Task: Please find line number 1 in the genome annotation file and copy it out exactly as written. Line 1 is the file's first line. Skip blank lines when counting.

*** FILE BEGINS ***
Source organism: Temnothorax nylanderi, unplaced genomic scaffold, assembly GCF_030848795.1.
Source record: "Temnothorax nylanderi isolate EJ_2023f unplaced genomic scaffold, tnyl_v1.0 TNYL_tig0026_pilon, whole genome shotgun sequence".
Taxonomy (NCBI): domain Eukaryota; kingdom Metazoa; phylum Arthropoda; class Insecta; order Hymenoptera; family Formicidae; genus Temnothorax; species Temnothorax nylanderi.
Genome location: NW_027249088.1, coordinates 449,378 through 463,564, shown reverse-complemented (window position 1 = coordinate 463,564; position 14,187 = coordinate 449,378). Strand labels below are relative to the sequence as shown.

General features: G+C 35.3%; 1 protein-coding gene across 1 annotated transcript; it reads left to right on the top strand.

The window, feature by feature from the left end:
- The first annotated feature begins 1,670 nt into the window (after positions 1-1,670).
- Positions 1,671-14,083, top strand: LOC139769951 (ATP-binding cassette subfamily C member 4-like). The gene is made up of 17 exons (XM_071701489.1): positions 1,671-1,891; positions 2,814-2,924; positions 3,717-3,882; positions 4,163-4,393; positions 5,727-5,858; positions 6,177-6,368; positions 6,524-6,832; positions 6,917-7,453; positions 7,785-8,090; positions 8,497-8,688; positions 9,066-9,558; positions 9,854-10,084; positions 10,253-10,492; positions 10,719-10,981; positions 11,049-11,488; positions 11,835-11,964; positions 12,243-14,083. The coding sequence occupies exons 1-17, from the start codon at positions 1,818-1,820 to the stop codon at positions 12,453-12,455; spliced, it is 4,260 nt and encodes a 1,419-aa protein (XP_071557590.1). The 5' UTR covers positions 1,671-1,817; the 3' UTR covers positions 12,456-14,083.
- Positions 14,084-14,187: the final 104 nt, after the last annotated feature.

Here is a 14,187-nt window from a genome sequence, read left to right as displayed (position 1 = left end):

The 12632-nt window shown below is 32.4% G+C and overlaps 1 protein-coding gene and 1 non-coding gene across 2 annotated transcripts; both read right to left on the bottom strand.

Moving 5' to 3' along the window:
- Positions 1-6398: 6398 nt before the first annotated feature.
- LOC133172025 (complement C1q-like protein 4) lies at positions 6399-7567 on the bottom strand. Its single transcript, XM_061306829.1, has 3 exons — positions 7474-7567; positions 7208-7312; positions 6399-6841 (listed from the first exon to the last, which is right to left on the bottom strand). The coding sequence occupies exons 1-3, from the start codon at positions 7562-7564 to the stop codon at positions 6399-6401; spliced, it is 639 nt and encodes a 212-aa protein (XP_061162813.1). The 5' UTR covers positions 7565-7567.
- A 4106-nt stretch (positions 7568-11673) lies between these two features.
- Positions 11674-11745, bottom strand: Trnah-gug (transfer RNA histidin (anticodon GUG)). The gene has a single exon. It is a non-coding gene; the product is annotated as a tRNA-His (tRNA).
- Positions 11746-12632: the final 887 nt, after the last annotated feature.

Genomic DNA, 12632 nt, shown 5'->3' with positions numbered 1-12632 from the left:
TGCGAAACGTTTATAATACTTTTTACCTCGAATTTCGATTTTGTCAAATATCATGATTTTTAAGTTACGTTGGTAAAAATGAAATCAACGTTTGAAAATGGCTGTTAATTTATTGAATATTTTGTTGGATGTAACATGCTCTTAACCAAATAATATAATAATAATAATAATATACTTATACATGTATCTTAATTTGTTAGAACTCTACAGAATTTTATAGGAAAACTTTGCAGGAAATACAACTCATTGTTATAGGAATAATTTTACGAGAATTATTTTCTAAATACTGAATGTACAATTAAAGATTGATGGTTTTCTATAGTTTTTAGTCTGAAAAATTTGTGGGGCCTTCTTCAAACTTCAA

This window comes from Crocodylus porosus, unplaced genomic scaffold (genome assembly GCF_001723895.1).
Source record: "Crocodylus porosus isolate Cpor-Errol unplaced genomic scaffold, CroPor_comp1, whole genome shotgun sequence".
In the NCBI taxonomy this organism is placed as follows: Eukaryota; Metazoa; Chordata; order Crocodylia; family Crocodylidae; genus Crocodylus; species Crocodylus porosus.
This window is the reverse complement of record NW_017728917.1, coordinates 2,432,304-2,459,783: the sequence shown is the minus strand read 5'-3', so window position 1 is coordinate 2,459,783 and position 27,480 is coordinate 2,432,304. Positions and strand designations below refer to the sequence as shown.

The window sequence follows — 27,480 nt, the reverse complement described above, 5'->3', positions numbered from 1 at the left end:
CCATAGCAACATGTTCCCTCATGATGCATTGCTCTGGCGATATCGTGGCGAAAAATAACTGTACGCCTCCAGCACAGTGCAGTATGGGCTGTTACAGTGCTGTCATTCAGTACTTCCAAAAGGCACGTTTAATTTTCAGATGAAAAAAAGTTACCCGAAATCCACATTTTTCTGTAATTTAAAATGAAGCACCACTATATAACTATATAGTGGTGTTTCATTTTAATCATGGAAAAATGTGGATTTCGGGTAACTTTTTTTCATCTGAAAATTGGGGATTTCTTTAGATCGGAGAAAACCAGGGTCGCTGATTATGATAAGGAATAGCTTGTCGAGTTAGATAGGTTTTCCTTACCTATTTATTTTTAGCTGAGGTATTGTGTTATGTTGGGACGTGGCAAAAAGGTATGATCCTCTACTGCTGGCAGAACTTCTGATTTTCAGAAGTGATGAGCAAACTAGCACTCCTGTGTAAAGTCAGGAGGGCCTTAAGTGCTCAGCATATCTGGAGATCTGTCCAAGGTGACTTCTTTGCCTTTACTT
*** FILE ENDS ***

Source organism: Temnothorax nylanderi, unplaced genomic scaffold, assembly GCF_030848795.1.